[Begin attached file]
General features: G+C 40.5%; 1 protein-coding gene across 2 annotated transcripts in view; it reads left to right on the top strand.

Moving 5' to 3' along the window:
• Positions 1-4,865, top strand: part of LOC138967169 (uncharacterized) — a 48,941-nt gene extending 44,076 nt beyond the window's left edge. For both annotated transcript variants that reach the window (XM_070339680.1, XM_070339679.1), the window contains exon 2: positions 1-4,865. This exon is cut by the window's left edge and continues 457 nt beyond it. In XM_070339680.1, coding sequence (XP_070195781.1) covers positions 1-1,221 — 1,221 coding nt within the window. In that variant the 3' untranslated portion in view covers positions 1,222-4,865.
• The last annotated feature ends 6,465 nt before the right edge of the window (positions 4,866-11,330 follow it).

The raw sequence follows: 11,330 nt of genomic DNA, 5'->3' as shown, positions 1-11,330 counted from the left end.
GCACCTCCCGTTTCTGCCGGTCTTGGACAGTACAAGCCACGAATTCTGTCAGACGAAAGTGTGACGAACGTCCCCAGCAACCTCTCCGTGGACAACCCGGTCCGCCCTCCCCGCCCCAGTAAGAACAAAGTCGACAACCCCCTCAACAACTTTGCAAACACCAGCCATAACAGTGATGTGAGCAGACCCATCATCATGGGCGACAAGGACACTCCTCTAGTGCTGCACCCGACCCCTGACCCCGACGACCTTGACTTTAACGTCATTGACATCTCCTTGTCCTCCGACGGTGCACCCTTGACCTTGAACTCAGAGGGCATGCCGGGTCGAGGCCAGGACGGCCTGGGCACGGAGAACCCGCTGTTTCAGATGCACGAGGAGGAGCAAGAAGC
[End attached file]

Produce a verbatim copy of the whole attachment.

General features: G+C 40.5%; 1 protein-coding gene across 2 annotated transcripts in view; it reads left to right on the top strand.

Moving 5' to 3' along the window:
• Positions 1-4,865, top strand: part of LOC138967169 (uncharacterized) — a 48,941-nt gene extending 44,076 nt beyond the window's left edge. For both annotated transcript variants that reach the window (XM_070339680.1, XM_070339679.1), the window contains exon 2: positions 1-4,865. This exon is cut by the window's left edge and continues 457 nt beyond it. In XM_070339680.1, coding sequence (XP_070195781.1) covers positions 1-1,221 — 1,221 coding nt within the window. In that variant the 3' untranslated portion in view covers positions 1,222-4,865.
• The last annotated feature ends 6,465 nt before the right edge of the window (positions 4,866-11,330 follow it).

The raw sequence follows: 11,330 nt of genomic DNA, 5'->3' as shown, positions 1-11,330 counted from the left end.
GCACCTCCCGTTTCTGCCGGTCTTGGACAGTACAAGCCACGAATTCTGTCAGACGAAAGTGTGACGAACGTCCCCAGCAACCTCTCCGTGGACAACCCGGTCCGCCCTCCCCGCCCCAGTAAGAACAAAGTCGACAACCCCCTCAACAACTTTGCAAACACCAGCCATAACAGTGATGTGAGCAGACCCATCATCATGGGCGACAAGGACACTCCTCTAGTGCTGCACCCGACCCCTGACCCCGACGACCTTGACTTTAACGTCATTGACATCTCCTTGTCCTCCGACGGTGCACCCTTGACCTTGAACTCAGAGGGCATGCCGGGTCGAGGCCAGGACGGCCTGGGCACGGAGAACCCGCTGTTTCAGATGCACGAGGAGGAGCAAGAAGC